A key concern of any aspiring psychologist in today’s economy is simply whether or not a bachelor’s in psychology is worth their time and financial investment. This is a logical concern: The cost of tuition continues to rise, and today’s students smartly want to make sure that they pick a major that is worth the price and a career that will serve them well over the long course of their professional careers. The good news for psychology students is that their pursuit is still a worthy one in today’s world. Psychologists make a healthy salary at all experience levels, and the profession itself is growing at a stable rate that matches the overall growth rate of the economy. These metrics, combined with a few other considerations, ensure that a psychology degree will be a valuable investment for many years to come.
A Valuable Resource: The Bureau of Labor and Statistics
One of the best ways to evaluate if a given college major or professional career is worthwhile is to consider the data offered by the United States Bureau of Labor and Statistics. This agency is the “census of jobs” in the United States, taking careful measurements of occupational growth, salary information, and other criteria that help show which professions are growing and which ones have started to contract over the past several years. For those students who are considering work as a psychologist, the Bureau of Labor and Statistics has nothing but good news. First and foremost, the agency estimates that the profession will grow in size by about 12 percent over the next 7 years. This rate of growth is considered to be “about average,” which means a large number of job opportunities should be available at all levels for the foreseeable future.
Another piece of good news for psychology students is that the average salary in this profession is considerably higher than the average salary nationwide. It is estimated that the typical psychologist in the United States earns about $69,280 per year. This is more than $20,000 higher than the average American salary and it bodes well for students who will be working hard to pay off their student loans and make other big moves after they graduate from college.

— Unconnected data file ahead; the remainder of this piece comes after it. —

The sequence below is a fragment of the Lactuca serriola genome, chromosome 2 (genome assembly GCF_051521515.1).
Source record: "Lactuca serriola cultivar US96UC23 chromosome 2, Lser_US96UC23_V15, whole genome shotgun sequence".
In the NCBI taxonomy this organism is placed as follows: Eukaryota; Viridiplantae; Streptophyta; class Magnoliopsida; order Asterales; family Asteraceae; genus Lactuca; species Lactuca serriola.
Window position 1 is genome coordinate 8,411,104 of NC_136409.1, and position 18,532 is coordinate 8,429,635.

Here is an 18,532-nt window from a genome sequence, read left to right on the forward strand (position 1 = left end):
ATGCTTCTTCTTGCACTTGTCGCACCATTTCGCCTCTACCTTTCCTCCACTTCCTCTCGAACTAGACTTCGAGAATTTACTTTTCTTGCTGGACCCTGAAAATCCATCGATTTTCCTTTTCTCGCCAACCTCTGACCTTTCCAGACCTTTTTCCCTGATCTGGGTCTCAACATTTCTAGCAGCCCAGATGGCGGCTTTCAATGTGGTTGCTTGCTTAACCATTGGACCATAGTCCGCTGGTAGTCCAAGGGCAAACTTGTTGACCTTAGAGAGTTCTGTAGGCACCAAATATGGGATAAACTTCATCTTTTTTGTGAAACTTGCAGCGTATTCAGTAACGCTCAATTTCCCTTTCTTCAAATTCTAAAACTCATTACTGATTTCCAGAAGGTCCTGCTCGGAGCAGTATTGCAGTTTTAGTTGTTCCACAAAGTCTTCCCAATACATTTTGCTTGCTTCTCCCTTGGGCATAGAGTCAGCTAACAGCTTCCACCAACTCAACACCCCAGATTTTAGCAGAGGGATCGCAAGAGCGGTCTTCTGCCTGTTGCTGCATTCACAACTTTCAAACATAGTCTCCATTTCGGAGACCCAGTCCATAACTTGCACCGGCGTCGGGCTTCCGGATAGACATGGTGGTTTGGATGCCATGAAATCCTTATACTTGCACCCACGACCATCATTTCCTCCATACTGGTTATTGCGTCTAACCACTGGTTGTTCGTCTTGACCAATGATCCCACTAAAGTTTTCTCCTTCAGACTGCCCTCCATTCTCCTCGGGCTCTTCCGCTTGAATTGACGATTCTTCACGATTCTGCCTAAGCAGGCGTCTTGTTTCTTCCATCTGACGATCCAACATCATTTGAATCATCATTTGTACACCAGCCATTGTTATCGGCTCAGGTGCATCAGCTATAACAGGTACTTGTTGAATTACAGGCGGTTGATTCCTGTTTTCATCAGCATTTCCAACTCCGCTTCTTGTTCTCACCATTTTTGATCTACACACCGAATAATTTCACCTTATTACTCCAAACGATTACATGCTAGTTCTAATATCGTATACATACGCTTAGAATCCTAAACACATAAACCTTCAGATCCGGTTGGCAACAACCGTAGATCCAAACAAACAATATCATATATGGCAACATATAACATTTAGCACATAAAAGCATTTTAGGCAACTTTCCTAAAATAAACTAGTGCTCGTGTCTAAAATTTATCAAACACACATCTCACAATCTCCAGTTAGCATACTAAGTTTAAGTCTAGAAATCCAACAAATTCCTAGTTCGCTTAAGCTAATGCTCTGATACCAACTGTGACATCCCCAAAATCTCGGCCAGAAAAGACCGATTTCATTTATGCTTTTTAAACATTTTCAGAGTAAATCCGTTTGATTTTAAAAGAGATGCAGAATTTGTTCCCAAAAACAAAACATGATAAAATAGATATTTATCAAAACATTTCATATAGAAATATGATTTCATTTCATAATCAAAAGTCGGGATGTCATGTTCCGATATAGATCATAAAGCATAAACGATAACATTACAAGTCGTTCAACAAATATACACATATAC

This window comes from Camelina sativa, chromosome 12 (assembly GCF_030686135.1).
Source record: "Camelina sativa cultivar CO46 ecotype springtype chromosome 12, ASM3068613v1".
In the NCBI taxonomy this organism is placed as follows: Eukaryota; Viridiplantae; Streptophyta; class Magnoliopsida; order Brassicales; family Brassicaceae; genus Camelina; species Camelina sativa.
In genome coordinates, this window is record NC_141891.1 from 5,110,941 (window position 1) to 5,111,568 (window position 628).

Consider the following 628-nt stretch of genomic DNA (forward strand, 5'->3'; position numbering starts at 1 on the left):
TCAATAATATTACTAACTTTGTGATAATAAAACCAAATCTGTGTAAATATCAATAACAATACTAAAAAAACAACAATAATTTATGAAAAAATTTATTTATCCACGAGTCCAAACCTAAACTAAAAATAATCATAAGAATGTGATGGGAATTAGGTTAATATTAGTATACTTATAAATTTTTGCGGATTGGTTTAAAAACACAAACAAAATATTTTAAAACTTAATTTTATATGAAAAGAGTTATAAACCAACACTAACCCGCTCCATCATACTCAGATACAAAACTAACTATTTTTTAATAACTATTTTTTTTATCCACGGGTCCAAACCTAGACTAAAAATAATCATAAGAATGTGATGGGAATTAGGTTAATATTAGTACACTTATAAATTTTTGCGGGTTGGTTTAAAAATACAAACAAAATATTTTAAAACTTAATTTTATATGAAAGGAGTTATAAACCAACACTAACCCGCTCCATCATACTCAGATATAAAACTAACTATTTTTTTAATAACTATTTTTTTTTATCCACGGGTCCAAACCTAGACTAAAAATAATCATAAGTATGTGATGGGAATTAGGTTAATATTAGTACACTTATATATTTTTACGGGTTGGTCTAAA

One Catch: A Master’s Degree is Typically Required
One thing to consider about becoming a psychologist is the overall educational investment required to land even an entry-level job. Unlike many other positions in the modern economy, psychology requires most of its practitioners to receive both an undergraduate and graduate degree in psychology in order to become fully independent, certified psychologists that can serve the public. While this might be discouraging, students should keep in mind that their above-average educational investment is countered by an above-average salary and strong occupational growth throughout the United States.
Furthermore, a master’s degree in this field will give graduates a greater number of psychology-related career paths to pursue. It could even prepare them for work in academia, combining their practice in psychology with leading an undergraduate classroom full of aspiring professionals. With so many options, this graduate degree requirement should be considered more of a benefit than a disadvantage.
A Great Investment for Today’s Students
It’s natural to want to research the value of a given college degree before making the steep investment required to graduate. Thanks to positive trends in the American economy, psychologists enjoy a relatively stable career path that will pay them back at higher-than-average rates over time. This makes a bachelor’s in psychology definitely worth the cost of tuition, textbooks and college fees.